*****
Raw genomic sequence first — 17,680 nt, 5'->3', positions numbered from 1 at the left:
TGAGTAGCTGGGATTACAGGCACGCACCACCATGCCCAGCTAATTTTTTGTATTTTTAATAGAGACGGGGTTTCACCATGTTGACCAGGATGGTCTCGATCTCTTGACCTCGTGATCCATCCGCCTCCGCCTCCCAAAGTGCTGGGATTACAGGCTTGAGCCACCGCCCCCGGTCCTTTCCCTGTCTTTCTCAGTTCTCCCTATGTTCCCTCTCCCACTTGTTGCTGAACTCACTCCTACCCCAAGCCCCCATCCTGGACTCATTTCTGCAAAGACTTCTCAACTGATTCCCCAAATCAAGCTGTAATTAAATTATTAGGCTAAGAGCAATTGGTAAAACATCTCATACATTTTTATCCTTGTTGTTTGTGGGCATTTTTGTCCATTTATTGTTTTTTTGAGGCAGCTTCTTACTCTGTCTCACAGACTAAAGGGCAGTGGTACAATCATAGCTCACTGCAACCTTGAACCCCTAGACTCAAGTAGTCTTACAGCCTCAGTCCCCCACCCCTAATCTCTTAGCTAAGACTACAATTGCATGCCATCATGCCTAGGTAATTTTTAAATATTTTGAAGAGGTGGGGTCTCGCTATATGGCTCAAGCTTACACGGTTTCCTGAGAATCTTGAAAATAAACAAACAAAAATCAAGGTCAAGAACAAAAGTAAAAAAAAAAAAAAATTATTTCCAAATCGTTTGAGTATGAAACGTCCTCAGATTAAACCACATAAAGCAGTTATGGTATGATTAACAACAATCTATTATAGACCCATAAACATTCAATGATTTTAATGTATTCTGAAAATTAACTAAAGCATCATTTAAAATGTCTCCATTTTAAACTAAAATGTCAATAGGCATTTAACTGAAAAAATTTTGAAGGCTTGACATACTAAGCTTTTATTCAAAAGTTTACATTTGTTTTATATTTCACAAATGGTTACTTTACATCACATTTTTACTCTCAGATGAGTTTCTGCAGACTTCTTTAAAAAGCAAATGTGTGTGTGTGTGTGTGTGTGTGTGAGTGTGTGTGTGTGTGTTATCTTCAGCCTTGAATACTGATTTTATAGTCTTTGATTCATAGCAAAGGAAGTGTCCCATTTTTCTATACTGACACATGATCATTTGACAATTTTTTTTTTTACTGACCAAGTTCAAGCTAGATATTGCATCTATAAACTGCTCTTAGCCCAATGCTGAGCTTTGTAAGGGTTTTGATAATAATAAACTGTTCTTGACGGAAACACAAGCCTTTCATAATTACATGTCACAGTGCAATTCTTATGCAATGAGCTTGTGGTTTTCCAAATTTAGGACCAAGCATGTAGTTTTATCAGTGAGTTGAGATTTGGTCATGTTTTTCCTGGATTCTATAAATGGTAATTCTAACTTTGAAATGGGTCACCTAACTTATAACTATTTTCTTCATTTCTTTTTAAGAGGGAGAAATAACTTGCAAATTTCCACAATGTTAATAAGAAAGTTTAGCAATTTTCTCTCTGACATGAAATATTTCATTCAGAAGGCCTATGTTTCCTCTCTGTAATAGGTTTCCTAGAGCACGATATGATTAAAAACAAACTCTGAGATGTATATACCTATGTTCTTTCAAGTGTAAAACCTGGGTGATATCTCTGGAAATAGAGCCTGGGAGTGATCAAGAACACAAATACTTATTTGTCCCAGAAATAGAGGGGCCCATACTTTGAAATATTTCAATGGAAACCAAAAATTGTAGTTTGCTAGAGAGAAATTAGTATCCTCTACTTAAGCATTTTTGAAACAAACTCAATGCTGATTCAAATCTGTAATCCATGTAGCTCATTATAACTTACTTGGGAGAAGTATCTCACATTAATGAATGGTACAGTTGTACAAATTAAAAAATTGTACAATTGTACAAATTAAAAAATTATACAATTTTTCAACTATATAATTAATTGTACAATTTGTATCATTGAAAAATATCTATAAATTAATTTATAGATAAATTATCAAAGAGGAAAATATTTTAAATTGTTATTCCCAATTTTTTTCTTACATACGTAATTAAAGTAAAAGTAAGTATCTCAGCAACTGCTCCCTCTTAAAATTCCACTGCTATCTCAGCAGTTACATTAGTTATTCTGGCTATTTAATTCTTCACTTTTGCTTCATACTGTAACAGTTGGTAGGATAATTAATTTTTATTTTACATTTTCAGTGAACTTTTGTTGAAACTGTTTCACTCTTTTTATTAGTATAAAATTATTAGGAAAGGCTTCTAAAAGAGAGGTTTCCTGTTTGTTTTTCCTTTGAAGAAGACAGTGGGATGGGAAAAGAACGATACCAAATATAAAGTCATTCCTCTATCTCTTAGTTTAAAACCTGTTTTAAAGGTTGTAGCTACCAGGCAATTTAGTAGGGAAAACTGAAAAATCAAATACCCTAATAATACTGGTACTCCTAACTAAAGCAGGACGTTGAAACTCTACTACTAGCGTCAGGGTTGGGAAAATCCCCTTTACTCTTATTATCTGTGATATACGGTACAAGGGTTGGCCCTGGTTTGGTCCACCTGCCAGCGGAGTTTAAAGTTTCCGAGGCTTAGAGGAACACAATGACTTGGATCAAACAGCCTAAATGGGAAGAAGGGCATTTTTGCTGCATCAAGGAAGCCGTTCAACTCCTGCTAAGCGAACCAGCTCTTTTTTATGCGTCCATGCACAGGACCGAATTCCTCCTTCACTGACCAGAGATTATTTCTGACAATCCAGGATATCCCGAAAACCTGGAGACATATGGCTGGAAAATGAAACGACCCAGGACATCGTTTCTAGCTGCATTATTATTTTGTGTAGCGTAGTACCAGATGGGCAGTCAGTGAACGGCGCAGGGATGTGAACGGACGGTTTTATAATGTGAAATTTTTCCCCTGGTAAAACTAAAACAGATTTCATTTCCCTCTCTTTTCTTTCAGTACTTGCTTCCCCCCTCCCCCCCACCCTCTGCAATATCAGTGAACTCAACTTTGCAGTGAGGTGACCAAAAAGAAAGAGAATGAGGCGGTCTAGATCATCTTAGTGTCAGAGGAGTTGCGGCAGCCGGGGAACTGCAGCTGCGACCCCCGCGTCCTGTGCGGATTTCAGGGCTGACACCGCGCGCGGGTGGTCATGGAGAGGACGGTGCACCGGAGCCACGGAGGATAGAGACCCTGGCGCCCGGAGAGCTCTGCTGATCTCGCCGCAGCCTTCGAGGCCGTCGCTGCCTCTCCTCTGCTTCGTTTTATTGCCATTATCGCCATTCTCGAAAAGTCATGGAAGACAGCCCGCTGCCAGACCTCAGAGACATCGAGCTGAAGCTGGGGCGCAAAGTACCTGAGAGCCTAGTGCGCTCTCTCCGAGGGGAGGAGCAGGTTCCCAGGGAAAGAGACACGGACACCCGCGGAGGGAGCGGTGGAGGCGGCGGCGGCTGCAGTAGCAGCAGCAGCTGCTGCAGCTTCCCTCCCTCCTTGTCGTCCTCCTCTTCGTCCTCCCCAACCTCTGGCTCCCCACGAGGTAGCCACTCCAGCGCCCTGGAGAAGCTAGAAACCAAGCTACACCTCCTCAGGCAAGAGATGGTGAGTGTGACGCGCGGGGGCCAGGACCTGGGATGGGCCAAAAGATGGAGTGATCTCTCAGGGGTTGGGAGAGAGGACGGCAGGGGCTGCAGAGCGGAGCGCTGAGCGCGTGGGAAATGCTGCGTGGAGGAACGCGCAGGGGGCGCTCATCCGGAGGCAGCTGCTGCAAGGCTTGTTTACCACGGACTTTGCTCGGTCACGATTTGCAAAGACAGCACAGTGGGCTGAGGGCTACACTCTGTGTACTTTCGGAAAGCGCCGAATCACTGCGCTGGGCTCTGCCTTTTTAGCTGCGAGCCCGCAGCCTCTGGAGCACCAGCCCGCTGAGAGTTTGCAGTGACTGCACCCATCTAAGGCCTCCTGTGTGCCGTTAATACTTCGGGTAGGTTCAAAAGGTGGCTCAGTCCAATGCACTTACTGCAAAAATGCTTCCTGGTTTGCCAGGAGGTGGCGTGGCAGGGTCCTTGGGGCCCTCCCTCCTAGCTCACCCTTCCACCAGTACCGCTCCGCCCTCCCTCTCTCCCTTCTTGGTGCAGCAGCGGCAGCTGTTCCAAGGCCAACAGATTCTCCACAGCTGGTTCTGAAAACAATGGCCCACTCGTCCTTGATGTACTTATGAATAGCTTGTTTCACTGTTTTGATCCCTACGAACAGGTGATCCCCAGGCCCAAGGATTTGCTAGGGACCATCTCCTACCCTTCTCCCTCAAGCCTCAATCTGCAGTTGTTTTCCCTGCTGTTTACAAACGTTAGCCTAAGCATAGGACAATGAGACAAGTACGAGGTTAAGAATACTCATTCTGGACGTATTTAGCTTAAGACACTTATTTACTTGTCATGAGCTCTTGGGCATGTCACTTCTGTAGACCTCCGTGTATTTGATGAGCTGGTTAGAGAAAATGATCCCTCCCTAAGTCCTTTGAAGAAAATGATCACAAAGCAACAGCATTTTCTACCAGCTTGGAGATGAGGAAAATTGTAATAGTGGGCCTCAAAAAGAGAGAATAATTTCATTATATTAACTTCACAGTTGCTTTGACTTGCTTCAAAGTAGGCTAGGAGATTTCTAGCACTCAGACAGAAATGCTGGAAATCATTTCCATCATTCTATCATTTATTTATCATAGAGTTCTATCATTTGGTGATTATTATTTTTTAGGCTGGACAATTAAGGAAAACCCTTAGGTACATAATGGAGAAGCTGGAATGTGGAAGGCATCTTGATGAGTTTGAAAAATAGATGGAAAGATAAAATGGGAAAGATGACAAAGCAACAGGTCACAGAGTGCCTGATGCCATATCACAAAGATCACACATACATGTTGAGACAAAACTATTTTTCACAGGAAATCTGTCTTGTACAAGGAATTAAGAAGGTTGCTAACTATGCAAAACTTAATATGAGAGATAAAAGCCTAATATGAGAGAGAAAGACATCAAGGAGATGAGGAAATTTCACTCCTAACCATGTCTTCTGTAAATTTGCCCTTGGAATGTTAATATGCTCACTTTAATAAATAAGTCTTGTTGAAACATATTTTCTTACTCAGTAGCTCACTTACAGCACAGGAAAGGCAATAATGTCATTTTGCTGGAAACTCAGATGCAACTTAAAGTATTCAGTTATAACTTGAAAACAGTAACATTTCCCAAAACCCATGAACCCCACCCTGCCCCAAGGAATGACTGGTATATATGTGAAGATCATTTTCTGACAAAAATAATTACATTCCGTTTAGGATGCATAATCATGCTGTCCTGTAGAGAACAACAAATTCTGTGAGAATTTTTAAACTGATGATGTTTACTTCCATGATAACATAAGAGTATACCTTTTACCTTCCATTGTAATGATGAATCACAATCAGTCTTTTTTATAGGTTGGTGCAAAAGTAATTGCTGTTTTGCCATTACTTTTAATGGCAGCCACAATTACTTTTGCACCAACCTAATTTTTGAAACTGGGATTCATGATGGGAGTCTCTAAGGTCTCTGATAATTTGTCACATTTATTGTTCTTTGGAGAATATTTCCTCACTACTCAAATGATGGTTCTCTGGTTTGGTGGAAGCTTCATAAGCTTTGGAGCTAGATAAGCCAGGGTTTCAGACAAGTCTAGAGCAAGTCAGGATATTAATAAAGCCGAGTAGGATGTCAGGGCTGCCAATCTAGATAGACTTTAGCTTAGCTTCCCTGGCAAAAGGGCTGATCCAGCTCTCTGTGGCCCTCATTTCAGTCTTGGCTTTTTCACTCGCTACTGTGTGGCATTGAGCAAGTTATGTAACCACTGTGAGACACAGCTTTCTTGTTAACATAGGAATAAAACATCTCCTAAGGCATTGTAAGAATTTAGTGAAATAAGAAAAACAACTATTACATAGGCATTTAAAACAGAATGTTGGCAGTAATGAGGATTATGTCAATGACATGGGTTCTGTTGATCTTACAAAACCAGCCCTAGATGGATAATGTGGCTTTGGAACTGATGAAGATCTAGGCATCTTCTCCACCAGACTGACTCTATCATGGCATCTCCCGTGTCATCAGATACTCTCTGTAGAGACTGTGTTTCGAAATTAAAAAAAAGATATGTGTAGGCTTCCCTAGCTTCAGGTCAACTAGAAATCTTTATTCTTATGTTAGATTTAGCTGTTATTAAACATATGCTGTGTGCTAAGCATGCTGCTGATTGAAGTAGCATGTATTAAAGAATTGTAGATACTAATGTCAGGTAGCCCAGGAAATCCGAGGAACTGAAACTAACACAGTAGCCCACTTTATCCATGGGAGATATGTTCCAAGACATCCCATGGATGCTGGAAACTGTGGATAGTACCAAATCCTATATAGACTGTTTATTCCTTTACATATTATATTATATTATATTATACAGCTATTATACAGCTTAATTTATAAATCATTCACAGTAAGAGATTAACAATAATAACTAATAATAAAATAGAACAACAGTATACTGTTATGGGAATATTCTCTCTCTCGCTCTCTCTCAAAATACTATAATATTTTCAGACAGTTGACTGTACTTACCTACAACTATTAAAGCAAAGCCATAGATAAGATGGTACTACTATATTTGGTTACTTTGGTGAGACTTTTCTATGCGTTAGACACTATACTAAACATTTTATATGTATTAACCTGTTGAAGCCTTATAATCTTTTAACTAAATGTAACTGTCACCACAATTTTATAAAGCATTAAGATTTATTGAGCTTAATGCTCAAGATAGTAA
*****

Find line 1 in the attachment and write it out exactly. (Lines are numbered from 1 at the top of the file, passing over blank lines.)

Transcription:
Raw genomic sequence first — 17,680 nt, 5'->3', positions numbered from 1 at the left: